My friend Lord Trencherman has asked a favour of me. He tells me that his charming wife, Ivana has taken to blogging and has told him that she wants to take the genre (for want of a better word) to places that this publicity-hungry strumpet, ‘Belle de Jour’ couldn’t begin to imagine. Apparently Lady Ivana spent a number of years hanging out in Burbank, California, before she met his Lordship and has some rather interesting stories to tell.
He has asked me to check on some of the legal ramifications of describing persons living or dead whom her Ladyship encountered over the years. He says that he cannot fathom why this is really necessary, as he assumes her revelations will be good natured and congenial. But apparently she is really quite insistent. I suspect that he is somewhat in the dark as to the true nature of her Ladyship’s relations and sadly has not twigged why this “Belle de Jour” has fired her up in the first place. But then Reggie always was charmingly naïve about these things.
As an old mate of Reggie’s, I have of course said that I am happy to oblige. Although I did point out to him that I normally ‘act for the other side’. My firm is one of those that has pioneered the use of the ‘super-injunction’ recently and I have to say that in general the application of this exciting new legal tool has been really rather encouraging to date.
Oh, I know that there was a spot of bother recently when one of our competitors tried to muzzle some turbulent parliamentarians. But I say that any fool know; the only way to get members of either Lords or Commons to do your bidding is to wave handfuls of cash under their porcine little snouts. We all know that piggies far prefer carrots to sticks. So yours truly will not be thrusting super-injunctions in the direction of the Mother of all Parliaments any time soon.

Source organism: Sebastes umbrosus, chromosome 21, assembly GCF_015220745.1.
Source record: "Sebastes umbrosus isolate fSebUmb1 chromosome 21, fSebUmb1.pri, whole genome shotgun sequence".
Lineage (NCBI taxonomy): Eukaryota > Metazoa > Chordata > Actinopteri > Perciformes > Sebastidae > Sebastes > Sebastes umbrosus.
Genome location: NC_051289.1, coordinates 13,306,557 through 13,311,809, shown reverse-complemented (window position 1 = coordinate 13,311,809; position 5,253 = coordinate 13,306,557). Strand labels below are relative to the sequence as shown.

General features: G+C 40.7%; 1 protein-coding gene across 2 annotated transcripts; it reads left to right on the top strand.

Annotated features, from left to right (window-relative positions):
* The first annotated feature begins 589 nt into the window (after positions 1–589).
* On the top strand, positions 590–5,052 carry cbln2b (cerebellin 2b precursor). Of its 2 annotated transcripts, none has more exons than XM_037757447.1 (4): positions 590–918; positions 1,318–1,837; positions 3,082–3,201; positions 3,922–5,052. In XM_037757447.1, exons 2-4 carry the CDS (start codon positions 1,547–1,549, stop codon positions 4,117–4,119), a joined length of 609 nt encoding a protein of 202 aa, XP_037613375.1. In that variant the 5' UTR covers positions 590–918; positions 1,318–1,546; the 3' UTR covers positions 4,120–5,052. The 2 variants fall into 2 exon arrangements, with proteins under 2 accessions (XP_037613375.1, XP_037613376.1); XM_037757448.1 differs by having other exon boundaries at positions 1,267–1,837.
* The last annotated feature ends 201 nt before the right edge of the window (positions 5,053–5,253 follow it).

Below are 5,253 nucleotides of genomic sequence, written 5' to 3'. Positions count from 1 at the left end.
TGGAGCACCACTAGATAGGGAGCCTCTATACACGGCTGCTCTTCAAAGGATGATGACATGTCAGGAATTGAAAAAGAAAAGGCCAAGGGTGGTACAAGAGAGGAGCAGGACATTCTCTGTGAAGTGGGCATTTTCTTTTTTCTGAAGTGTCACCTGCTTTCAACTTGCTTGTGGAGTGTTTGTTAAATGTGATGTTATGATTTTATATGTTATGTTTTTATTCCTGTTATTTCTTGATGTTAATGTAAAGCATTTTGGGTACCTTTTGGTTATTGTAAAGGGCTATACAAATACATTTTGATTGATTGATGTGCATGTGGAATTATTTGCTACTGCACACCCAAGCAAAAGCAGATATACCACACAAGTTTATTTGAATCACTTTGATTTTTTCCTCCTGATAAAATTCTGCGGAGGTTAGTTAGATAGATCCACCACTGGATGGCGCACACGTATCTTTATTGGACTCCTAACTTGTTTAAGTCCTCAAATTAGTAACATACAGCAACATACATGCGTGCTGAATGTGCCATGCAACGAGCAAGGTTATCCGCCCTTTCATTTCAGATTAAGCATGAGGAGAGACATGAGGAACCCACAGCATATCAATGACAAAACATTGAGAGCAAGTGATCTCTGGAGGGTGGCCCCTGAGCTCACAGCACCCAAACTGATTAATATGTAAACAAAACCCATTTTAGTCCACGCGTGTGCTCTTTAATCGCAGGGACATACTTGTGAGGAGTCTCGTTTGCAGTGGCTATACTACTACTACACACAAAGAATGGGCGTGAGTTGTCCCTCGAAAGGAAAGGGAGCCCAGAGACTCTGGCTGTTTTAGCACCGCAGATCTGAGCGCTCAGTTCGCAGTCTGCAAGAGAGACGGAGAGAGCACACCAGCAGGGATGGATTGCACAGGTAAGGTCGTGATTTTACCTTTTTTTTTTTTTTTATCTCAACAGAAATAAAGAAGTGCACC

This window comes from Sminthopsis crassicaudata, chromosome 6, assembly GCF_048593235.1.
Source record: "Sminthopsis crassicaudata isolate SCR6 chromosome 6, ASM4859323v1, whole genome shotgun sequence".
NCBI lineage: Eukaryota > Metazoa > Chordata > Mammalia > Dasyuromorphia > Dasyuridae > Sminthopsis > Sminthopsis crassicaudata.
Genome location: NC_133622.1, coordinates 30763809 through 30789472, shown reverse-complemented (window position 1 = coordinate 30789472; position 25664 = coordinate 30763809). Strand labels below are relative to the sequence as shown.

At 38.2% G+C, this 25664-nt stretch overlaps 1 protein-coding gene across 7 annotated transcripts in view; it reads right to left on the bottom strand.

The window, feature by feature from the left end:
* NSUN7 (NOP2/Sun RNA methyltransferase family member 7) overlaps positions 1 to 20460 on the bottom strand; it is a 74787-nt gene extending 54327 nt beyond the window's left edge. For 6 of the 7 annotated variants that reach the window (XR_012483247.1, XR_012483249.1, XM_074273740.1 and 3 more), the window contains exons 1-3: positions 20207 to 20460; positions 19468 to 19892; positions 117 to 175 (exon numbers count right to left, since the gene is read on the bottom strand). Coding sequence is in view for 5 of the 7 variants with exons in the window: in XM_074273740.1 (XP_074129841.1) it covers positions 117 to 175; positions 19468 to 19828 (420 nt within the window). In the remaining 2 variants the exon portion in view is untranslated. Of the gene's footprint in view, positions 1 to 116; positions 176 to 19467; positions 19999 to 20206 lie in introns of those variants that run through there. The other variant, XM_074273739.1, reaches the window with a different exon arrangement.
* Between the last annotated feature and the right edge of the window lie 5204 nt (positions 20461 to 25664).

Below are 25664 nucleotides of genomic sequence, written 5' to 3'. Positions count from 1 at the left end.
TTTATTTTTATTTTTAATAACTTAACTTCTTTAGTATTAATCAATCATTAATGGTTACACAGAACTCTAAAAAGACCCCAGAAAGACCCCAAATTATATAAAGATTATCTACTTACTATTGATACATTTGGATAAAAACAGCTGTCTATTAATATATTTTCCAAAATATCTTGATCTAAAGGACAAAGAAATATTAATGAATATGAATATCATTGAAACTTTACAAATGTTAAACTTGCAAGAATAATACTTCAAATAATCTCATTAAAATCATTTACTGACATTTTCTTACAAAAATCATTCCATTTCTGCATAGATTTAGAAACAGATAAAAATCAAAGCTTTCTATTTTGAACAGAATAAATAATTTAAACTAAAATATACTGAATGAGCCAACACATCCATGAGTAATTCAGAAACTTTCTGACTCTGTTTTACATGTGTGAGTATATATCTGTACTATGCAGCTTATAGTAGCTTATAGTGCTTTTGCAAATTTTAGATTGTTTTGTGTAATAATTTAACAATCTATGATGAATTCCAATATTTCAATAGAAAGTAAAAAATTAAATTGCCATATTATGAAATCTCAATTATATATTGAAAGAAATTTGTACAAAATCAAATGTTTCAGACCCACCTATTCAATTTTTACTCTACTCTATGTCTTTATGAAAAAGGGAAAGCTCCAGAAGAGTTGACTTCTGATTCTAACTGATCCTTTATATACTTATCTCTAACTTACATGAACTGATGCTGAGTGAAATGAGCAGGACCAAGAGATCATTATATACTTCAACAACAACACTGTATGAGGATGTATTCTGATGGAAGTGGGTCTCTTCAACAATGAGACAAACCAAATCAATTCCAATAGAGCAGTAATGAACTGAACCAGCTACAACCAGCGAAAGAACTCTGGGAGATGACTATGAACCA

One more thing that I will add, before I scarper off to do my home work for dear old Reggie, is that my firm is working on an even more exciting legal tool as I write. This, we are (provisionally at least) giving the ‘working title’ of the Super-Duper Injunction. I know this sounds frivolous, but who knows, for that very reason it perhaps also sounds reassuringly unthreatening.
What we hope to do is go one stage further than the super-injunction. You see, one of the problems in the case of the Guardian super-injunction was the role that the internet played. The law firm that attempted to muzzle the press kicked up a storm in trying to do so. Or to put it another way: The shit hit the Twitter. The news of the injunction and the case that they were trying to suppress spread like wildfire over the World Wide Web, undoing all the good work that the super-injunction had initially done.
So what we are hoping to do now is find a way to shut down entire networks of communication next time we find ourselves in this kind of situation. We would hope to be able to go direct to the operators of, say, Twitter and ensure that any particular strands or threads that violated the terms of the super-injunction would be blocked. Obviously we are hoping to glean some useful information from our friends in the People’s Republic of China and one or two of the Islamic nations, as they already have form in this area. But it would all be rather jolly if we could ensure – through the rule of British law - that certain words or conversation threads were entirely blocked from the likes of Twitter, Facebook, and some of the other squalid little social networking sites.
Anyway, I hope to be able to let you how we are getting on with the technical aspects of this exciting new development in the near future. In the meantime, it is back to investigating and steering Lady Ivana’s lurid excursions into the world of the blogosphere. Let’s hope that I get a case of Reggie’s Mouton 89 for my efforts!
The guest blogger today is a partner at the law firm Sheister Ganif and Sheister.